The Tucson Badgers were a strong team full of talent. Their line-up included Lowell Bailey, who in 1944 became just the fourth pitcher in U.S. high school history to finish a season with a perfect 0.00 ERA. Third-baseman Lee Carey won the first-ever "Louisville Slugger" trophy awarded by the Hillerich and Bradsby Company for leading American Legion national competition as the top batter in 1945. Carey and teammates Joe Tully and Bailey would eventually go on to play professional ball. Tucson was also graced with the leadership of legendary coach, Hanley “Hank” Slagle. Between 1942 and 1954, Slagle led the Badgers to a 52-game wining streak and 10 State Championships, more titles than any coach in Arizona high school baseball history.

The Butte High squad was a skilled and disciplined team as well, and fortune was with them on April 18, 1945. The Eagles won the exciting contest on a full-count, bases-loaded, two-out single down the third-base line hit by Zenimura’s son, Kenshi. Years later, Kenshi and his brother Kenso would both go on to play for the Hiroshima Carp in the Japanese Professional Baseball League.

Post-Game Camaraderie
As expected, the Eagles win over the Badgers was an important and symbolic victory for all Japanese-American’s held behind barbed wire at Gila River. Nonetheless, the actions displayed and words shared afterwards demonstrated that there was no animosity at all between the two head coaches or their players. After the game both teams dined together, shared watermelon, and engaged in a cross-cultural exchange as the Tucson players were taught the finer points of sumo wrestling.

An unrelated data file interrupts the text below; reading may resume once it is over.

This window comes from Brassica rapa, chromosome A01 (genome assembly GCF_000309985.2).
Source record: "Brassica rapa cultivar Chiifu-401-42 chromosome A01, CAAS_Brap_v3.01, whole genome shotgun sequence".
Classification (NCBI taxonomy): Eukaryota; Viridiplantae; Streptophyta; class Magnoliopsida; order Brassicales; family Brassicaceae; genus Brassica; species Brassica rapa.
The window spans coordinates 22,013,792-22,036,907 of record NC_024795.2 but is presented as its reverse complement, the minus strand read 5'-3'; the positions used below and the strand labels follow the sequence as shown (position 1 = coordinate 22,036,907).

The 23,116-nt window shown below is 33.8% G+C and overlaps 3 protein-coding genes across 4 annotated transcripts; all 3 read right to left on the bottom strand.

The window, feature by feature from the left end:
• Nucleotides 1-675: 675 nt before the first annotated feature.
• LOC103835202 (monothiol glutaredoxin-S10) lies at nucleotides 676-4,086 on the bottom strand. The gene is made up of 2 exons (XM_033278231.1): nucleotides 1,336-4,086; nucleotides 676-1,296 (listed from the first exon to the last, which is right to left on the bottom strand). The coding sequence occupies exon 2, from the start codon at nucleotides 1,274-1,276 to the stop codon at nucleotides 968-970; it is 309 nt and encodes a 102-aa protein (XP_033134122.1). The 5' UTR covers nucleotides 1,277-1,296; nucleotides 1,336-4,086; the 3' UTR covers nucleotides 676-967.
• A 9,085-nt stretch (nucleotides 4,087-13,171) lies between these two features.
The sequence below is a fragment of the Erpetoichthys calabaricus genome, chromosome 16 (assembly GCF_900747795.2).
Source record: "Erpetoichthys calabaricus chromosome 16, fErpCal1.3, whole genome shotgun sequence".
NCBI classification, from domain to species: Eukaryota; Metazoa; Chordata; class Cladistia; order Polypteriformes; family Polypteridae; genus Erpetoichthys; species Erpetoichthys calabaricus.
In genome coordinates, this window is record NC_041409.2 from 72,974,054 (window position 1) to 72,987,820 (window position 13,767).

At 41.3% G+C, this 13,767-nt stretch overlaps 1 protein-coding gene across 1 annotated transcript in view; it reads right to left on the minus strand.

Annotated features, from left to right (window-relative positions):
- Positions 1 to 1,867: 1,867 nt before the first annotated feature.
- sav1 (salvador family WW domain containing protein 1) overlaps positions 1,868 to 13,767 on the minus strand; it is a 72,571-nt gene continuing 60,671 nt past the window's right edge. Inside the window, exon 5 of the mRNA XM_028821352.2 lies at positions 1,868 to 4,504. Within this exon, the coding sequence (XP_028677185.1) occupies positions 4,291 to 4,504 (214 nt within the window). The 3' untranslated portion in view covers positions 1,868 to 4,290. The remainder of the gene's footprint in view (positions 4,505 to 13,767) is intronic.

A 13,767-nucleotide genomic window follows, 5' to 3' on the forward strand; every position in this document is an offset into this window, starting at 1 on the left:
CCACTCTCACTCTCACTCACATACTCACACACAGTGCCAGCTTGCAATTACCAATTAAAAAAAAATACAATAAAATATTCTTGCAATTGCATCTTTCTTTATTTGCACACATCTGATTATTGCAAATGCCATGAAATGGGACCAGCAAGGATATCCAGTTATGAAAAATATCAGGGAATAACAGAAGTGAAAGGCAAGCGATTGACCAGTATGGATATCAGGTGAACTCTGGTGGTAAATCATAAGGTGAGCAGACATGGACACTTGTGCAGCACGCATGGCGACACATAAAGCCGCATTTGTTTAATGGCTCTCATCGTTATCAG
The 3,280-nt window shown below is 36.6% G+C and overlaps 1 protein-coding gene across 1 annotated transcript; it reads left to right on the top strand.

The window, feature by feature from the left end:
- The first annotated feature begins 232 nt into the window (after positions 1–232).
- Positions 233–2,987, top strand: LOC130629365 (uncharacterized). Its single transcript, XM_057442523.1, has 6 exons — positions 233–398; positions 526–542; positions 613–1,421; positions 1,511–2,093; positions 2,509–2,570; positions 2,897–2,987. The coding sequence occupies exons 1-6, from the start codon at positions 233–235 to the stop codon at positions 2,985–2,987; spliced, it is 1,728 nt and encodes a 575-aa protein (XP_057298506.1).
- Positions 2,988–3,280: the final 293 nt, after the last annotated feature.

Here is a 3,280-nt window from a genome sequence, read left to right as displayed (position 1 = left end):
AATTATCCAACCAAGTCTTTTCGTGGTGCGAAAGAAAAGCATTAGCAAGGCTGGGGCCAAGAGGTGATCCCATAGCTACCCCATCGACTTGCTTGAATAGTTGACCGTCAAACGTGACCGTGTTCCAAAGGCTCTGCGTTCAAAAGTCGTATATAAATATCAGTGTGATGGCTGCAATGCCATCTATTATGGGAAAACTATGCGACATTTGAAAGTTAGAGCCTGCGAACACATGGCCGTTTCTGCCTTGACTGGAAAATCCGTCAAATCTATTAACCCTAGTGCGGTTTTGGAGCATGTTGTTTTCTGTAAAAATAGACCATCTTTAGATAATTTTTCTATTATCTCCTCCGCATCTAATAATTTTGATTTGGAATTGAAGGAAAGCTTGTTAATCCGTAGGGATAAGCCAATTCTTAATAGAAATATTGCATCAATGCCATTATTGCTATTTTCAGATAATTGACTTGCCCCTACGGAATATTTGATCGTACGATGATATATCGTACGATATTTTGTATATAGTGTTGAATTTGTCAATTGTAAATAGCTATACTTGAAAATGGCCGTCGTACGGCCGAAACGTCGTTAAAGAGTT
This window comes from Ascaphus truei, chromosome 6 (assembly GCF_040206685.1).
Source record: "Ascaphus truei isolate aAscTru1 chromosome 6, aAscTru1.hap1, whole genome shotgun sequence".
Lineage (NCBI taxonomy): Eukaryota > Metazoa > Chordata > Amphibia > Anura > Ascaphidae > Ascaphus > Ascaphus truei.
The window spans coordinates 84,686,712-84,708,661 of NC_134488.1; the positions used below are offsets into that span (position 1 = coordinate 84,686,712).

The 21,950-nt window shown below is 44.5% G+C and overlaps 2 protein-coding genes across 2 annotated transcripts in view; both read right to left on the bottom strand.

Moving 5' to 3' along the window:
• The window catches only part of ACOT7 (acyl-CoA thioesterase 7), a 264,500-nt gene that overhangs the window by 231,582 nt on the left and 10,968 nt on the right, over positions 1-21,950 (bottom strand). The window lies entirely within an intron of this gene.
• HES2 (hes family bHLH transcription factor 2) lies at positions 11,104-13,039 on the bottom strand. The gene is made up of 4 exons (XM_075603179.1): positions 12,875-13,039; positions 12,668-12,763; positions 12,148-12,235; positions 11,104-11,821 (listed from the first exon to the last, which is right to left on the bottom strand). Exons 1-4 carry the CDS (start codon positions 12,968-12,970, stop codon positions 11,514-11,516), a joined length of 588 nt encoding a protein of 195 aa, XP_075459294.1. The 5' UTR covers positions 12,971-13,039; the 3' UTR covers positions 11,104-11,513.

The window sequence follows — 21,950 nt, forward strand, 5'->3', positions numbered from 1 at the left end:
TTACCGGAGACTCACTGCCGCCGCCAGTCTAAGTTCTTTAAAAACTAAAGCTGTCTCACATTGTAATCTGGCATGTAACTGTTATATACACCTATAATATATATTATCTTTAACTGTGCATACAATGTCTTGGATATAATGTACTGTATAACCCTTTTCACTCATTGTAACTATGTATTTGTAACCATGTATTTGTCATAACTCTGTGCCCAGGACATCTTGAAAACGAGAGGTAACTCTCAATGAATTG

According to written correspondence between Slagle and Zenimura, the two attempted to schedule a rematch. Unfortunately, members of the Tucson community and school district were opposed the idea, citing the Japanese-American players as a potential security threat when leaving the Internment camp. Despite the fact that Internment teams in Arizona had previously received permission to travel as far as Montana and Colorado to play baseball, a second game in Tucson was denied.

More than Just a Game
Although the rematch never happen, the highly competitive contest that did occur between the Badgers and Eagles has come to represent all that is good about the game of baseball. Time and time again we see how baseball transcends the barriers created by language, race, religion, and politics. In a nation deeply divided by world war, this single baseball game was a significant, and much needed, gesture of American brotherhood and goodwill.

On and off the field, during and after the game, the conduct of the coaches and players demonstrated graciousness in winning and losing, and a healthy respect for others. In essence, this ballgame – and all those involved in it – embodied the true definition of sportsmanship.

With that, the Tucson High vs. Butte High game that occurred during World War II on a Japanese-American Internment Camp is an important moment in baseball, Arizona and U.S. history – one that should not be forgotten.